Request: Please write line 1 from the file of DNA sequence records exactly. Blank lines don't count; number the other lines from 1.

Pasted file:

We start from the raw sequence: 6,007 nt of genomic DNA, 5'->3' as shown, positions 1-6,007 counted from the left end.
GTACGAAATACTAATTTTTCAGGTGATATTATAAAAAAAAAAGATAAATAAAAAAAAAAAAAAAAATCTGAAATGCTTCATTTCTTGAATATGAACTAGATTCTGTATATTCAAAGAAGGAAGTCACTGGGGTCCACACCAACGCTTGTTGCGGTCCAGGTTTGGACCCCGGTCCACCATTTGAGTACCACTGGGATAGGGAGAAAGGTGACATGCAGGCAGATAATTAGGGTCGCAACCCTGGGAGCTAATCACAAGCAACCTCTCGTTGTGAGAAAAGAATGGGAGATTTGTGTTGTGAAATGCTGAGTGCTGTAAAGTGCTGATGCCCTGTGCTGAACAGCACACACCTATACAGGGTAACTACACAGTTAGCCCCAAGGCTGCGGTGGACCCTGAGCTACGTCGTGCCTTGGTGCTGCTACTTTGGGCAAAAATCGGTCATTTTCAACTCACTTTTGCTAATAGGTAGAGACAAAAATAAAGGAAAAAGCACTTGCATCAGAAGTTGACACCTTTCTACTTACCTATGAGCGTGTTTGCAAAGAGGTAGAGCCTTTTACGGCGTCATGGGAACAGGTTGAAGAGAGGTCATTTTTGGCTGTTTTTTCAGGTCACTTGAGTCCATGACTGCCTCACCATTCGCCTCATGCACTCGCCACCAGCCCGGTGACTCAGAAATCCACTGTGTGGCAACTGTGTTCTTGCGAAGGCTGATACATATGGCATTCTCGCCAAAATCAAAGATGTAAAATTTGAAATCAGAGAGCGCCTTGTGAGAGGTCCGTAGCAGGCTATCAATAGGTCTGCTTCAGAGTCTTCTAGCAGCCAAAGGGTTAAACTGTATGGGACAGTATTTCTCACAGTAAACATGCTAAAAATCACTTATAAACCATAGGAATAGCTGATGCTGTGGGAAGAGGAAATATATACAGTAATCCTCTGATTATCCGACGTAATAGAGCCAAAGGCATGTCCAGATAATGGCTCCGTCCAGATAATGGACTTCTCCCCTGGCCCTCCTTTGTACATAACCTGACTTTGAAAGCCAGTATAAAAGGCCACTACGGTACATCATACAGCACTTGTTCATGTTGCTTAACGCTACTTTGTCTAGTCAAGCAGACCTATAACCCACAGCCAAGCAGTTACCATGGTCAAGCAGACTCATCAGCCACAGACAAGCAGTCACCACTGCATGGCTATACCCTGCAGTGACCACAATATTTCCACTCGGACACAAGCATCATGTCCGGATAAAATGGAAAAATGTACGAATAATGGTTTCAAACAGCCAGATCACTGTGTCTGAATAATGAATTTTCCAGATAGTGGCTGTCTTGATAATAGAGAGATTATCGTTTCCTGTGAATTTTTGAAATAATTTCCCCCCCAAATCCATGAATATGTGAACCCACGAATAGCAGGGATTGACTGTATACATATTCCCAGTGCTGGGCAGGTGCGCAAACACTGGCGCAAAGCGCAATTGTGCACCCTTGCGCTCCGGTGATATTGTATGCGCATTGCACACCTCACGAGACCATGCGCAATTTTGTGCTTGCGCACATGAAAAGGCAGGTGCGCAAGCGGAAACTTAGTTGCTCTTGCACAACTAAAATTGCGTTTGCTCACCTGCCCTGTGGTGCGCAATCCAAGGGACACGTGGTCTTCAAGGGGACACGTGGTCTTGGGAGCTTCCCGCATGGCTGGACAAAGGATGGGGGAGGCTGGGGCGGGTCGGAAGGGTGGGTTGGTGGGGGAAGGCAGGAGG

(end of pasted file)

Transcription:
We start from the raw sequence: 6,007 nt of genomic DNA, 5'->3' as shown, positions 1-6,007 counted from the left end.